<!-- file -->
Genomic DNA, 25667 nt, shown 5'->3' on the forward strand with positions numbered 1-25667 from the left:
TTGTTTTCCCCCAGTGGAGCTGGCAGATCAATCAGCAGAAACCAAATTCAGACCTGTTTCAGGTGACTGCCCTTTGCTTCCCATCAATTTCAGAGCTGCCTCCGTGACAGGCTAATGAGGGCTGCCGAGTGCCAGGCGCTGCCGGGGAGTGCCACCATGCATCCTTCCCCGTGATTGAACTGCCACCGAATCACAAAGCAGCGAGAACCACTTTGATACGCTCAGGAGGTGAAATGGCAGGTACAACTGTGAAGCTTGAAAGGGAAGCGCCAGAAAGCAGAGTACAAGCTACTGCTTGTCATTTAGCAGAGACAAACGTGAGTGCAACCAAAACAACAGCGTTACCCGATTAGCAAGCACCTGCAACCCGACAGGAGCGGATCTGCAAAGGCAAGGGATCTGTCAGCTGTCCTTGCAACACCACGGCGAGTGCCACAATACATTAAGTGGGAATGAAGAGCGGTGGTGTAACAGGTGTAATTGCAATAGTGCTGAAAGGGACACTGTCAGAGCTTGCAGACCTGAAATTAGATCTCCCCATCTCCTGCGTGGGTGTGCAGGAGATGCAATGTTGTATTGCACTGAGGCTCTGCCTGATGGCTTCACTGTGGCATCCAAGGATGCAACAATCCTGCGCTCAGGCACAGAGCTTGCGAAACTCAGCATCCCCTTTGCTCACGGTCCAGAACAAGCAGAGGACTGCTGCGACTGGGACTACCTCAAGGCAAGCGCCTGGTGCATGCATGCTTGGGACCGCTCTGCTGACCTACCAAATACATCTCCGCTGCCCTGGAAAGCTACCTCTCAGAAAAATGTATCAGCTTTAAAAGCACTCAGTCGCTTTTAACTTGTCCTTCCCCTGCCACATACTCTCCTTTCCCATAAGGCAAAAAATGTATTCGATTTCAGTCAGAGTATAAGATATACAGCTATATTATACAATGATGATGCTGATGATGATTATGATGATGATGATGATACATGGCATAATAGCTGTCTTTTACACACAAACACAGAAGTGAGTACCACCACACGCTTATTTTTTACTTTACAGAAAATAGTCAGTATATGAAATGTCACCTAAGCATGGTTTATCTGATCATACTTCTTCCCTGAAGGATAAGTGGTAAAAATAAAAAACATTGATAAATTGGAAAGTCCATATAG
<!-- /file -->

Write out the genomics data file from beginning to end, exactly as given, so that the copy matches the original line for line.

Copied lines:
Genomic DNA, 25667 nt, shown 5'->3' on the forward strand with positions numbered 1-25667 from the left:
TTGTTTTCCCCCAGTGGAGCTGGCAGATCAATCAGCAGAAACCAAATTCAGACCTGTTTCAGGTGACTGCCCTTTGCTTCCCATCAATTTCAGAGCTGCCTCCGTGACAGGCTAATGAGGGCTGCCGAGTGCCAGGCGCTGCCGGGGAGTGCCACCATGCATCCTTCCCCGTGATTGAACTGCCACCGAATCACAAAGCAGCGAGAACCACTTTGATACGCTCAGGAGGTGAAATGGCAGGTACAACTGTGAAGCTTGAAAGGGAAGCGCCAGAAAGCAGAGTACAAGCTACTGCTTGTCATTTAGCAGAGACAAACGTGAGTGCAACCAAAACAACAGCGTTACCCGATTAGCAAGCACCTGCAACCCGACAGGAGCGGATCTGCAAAGGCAAGGGATCTGTCAGCTGTCCTTGCAACACCACGGCGAGTGCCACAATACATTAAGTGGGAATGAAGAGCGGTGGTGTAACAGGTGTAATTGCAATAGTGCTGAAAGGGACACTGTCAGAGCTTGCAGACCTGAAATTAGATCTCCCCATCTCCTGCGTGGGTGTGCAGGAGATGCAATGTTGTATTGCACTGAGGCTCTGCCTGATGGCTTCACTGTGGCATCCAAGGATGCAACAATCCTGCGCTCAGGCACAGAGCTTGCGAAACTCAGCATCCCCTTTGCTCACGGTCCAGAACAAGCAGAGGACTGCTGCGACTGGGACTACCTCAAGGCAAGCGCCTGGTGCATGCATGCTTGGGACCGCTCTGCTGACCTACCAAATACATCTCCGCTGCCCTGGAAAGCTACCTCTCAGAAAAATGTATCAGCTTTAAAAGCACTCAGTCGCTTTTAACTTGTCCTTCCCCTGCCACATACTCTCCTTTCCCATAAGGCAAAAAATGTATTCGATTTCAGTCAGAGTATAAGATATACAGCTATATTATACAATGATGATGCTGATGATGATTATGATGATGATGATGATACATGGCATAATAGCTGTCTTTTACACACAAACACAGAAGTGAGTACCACCACACGCTTATTTTTTACTTTACAGAAAATAGTCAGTATATGAAATGTCACCTAAGCATGGTTTATCTGATCATACTTCTTCCCTGAAGGATAAGTGGTAAAAATAAAAAACATTGATAAATTGGAAAGTCCATATAG